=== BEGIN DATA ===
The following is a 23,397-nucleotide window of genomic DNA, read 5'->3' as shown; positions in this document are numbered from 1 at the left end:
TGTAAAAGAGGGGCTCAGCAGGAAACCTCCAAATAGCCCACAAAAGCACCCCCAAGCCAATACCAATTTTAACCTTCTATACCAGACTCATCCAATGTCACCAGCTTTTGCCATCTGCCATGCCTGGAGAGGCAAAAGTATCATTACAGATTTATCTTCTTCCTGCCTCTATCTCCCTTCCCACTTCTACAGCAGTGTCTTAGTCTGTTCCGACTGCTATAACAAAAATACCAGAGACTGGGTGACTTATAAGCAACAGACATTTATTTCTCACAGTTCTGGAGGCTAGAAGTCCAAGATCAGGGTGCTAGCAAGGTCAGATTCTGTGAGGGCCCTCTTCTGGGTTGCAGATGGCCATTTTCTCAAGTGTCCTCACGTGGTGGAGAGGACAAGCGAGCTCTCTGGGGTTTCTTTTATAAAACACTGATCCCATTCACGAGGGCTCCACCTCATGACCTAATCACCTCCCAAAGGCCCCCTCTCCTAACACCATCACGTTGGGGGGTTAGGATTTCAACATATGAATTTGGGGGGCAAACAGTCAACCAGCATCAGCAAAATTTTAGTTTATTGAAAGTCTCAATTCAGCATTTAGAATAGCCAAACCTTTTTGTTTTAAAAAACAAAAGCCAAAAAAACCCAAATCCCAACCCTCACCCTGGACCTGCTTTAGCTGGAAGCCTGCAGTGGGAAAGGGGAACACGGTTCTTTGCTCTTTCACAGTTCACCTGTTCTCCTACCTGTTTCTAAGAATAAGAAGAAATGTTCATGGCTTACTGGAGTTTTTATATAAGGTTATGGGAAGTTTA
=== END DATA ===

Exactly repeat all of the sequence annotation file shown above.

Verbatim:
The following is a 23,397-nucleotide window of genomic DNA, read 5'->3' as shown; positions in this document are numbered from 1 at the left end:
TGTAAAAGAGGGGCTCAGCAGGAAACCTCCAAATAGCCCACAAAAGCACCCCCAAGCCAATACCAATTTTAACCTTCTATACCAGACTCATCCAATGTCACCAGCTTTTGCCATCTGCCATGCCTGGAGAGGCAAAAGTATCATTACAGATTTATCTTCTTCCTGCCTCTATCTCCCTTCCCACTTCTACAGCAGTGTCTTAGTCTGTTCCGACTGCTATAACAAAAATACCAGAGACTGGGTGACTTATAAGCAACAGACATTTATTTCTCACAGTTCTGGAGGCTAGAAGTCCAAGATCAGGGTGCTAGCAAGGTCAGATTCTGTGAGGGCCCTCTTCTGGGTTGCAGATGGCCATTTTCTCAAGTGTCCTCACGTGGTGGAGAGGACAAGCGAGCTCTCTGGGGTTTCTTTTATAAAACACTGATCCCATTCACGAGGGCTCCACCTCATGACCTAATCACCTCCCAAAGGCCCCCTCTCCTAACACCATCACGTTGGGGGGTTAGGATTTCAACATATGAATTTGGGGGGCAAACAGTCAACCAGCATCAGCAAAATTTTAGTTTATTGAAAGTCTCAATTCAGCATTTAGAATAGCCAAACCTTTTTGTTTTAAAAAACAAAAGCCAAAAAAACCCAAATCCCAACCCTCACCCTGGACCTGCTTTAGCTGGAAGCCTGCAGTGGGAAAGGGGAACACGGTTCTTTGCTCTTTCACAGTTCACCTGTTCTCCTACCTGTTTCTAAGAATAAGAAGAAATGTTCATGGCTTACTGGAGTTTTTATATAAGGTTATGGGAAGTTTA